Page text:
Tuesday, February 3, 2015
It's Not Ice Fog
MichaelMichael Kors Scarf
Herman Kay Coat (thrifted)
Banana Republic Cashmere Cardigan (thrifted)
J Brand Maria Jeans (ebay)
Today, we cut and hauled firewood and man, does my back hurt. Birch wood is heavy! We're trying to get a start on our wood for next year, when you burn wood you have to give it about a year to dry out and "season" so that it will burn properly. Wet wood burns poorly, gives off little heat and releases a lot of particulates into the air that can be harmful so it's really important to get a start on that. Right now the Fairbanks/North Pole area is going through quite the fight over wood burning, ten years ago there were apparently only 3,000 wood burners in the area and once the price for heating fuel skyrocketed, more and more people started burning wood. As a comparison, it would cost us about $900 a month to heat our 1,000 sq foot house and we keep the heat low - during the cold months many people pay about $1200 - $1500 for one month of fuel. We can cut a cord of wood for $10 and we only need 4-5 cords of wood to make it through the winter. That's really a huge price difference, especially when you consider paying that on top of a house payment and some of the highest electrical bills in the nation. It's overwhelming and many people started burning wood just so they could survive. Unfortunately, the Fairbanks area is a low immersion zone thanks to being in a valley and having spells of bitterly cold temps that keep any fumes/particulate matters/pollution from burning off - it just stays close to the ground.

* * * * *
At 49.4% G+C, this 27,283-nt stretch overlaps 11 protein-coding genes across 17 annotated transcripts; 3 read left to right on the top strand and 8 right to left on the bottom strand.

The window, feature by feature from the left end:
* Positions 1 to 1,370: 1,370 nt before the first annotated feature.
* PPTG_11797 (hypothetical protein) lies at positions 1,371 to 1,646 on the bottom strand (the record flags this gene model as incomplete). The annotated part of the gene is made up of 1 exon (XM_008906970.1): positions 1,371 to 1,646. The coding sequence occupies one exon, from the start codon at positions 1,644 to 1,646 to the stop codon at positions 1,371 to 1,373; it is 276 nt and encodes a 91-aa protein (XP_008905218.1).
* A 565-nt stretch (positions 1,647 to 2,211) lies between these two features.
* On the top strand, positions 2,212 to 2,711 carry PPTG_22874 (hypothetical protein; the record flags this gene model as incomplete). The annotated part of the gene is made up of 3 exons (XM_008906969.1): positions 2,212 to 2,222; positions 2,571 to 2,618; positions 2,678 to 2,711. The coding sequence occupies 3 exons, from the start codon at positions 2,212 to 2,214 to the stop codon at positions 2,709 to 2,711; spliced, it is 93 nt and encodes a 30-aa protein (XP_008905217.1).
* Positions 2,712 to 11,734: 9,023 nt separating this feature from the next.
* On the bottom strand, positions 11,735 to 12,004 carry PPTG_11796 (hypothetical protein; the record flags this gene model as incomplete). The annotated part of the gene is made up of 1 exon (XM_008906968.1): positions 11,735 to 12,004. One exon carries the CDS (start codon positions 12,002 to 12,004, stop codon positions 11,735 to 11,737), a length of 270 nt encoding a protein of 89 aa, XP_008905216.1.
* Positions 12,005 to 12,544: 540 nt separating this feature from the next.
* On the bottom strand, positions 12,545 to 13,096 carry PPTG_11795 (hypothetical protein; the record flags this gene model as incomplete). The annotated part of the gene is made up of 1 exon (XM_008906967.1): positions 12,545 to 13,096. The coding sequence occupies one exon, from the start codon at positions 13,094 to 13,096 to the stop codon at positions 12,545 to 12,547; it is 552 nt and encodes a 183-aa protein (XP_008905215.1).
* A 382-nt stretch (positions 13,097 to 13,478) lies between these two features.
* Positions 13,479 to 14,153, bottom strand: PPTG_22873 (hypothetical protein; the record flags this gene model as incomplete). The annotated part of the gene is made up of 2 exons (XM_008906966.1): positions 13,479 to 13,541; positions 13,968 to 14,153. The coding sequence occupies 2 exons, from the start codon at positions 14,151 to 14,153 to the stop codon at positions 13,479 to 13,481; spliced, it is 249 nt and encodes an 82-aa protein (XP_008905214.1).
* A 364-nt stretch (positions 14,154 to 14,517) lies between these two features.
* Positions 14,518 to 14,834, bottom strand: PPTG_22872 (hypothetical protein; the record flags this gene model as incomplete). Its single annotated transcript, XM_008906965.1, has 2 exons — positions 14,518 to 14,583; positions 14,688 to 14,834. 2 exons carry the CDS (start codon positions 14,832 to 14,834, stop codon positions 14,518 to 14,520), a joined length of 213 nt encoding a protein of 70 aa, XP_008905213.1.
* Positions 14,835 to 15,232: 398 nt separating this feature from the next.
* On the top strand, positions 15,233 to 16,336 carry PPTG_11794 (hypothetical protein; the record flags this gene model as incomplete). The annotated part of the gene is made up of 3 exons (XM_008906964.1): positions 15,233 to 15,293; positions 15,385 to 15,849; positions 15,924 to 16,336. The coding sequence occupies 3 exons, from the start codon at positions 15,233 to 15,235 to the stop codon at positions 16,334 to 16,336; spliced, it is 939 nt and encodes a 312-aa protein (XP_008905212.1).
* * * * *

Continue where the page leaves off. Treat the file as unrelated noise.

Fairbanks is now considered one of the most polluted cities in the US(only during very cold snaps, not most of the time!) due to this and it's caused a lot of problems. It's also caused a huge backlash against wood burners and there's a big rift in the community now about those who blame wood burning for asthma/breathing problems and those who can't afford to burn only fuel. It's caused a lot of really harsh words on both sides and it's made it very difficult to create any sort of solution to the problem. We burn wood and are really responsible about it, along with many other people, and a "no burn ban" really scares us. Part of the proposed laws have said that if you can't afford it, you won't lose your wood stove but I think it still worries a lot of people and most of the laws proposed so far haven't been very clear on the matter of what "affordable" means. We use both an older furnace and our wood stove but I'd hate to be limited to only the furnace - it'd be both very expensive and it's not the most reliable thing. (and it's pretty useless if the electricity goes out.) Our wood stove is a very clean burning one and is up to the new standards but still.....it's a worry. At -50 below zero, you just want to stay warm and it really is a matter of life and death. Breathing is as well and we try really hard to be considerate, we don't burn if we can and we're not assholes about letting our cars run for hours. (Seriously, I think the people who let their cars run for two hours while they're in the story, just because they don't want to get into a cold car, have to be part of the problem. You can't even hardly breathe in the Fred Meyer parking lot at -50 below thanks to how thick exhaust is!)